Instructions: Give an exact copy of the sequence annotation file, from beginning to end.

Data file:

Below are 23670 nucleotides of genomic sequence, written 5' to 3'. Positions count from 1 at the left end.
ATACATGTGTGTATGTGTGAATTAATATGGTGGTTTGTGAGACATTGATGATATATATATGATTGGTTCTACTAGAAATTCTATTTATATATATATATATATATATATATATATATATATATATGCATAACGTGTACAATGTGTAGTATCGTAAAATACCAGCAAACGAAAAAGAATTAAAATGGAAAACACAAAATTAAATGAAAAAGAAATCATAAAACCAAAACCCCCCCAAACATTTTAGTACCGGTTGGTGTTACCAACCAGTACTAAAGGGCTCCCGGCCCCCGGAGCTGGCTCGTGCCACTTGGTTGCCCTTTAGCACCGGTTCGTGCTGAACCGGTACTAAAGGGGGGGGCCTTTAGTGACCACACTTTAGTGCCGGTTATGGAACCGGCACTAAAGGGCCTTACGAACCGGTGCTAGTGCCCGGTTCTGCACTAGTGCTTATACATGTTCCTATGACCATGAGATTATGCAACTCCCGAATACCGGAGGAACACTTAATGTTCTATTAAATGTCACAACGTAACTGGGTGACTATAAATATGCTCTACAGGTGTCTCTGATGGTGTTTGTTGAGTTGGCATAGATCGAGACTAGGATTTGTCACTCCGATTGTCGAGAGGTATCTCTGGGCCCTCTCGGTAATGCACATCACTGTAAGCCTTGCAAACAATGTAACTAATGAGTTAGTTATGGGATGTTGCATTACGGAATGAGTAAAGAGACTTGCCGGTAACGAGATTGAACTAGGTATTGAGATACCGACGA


Below are 23670 nucleotides of genomic sequence, written 5' to 3'. Positions count from 1 at the left end.
ATACATGTGTGTATGTGTGAATTAATATGGTGGTTTGTGAGACATTGATGATATATATATGATTGGTTCTACTAGAAATTCTATTTATATATATATATATATATATATATATATATATATATATGCATAACGTGTACAATGTGTAGTATCGTAAAATACCAGCAAACGAAAAAGAATTAAAATGGAAAACACAAAATTAAATGAAAAAGAAATCATAAAACCAAAACCCCCCCAAACATTTTAGTACCGGTTGGTGTTACCAACCAGTACTAAAGGGCTCCCGGCCCCCGGAGCTGGCTCGTGCCACTTGGTTGCCCTTTAGCACCGGTTCGTGCTGAACCGGTACTAAAGGGGGGGGCCTTTAGTGACCACACTTTAGTGCCGGTTATGGAACCGGCACTAAAGGGCCTTACGAACCGGTGCTAGTGCCCGGTTCTGCACTAGTGCTTATACATGTTCCTATGACCATGAGATTATGCAACTCCCGAATACCGGAGGAACACTTAATGTTCTATTAAATGTCACAACGTAACTGGGTGACTATAAATATGCTCTACAGGTGTCTCTGATGGTGTTTGTTGAGTTGGCATAGATCGAGACTAGGATTTGTCACTCCGATTGTCGAGAGGTATCTCTGGGCCCTCTCGGTAATGCACATCACTGTAAGCCTTGCAAACAATGTAACTAATGAGTTAGTTATGGGATGTTGCATTACGGAATGAGTAAAGAGACTTGCCGGTAACGAGATTGAACTAGGTATTGAGATACCGACGA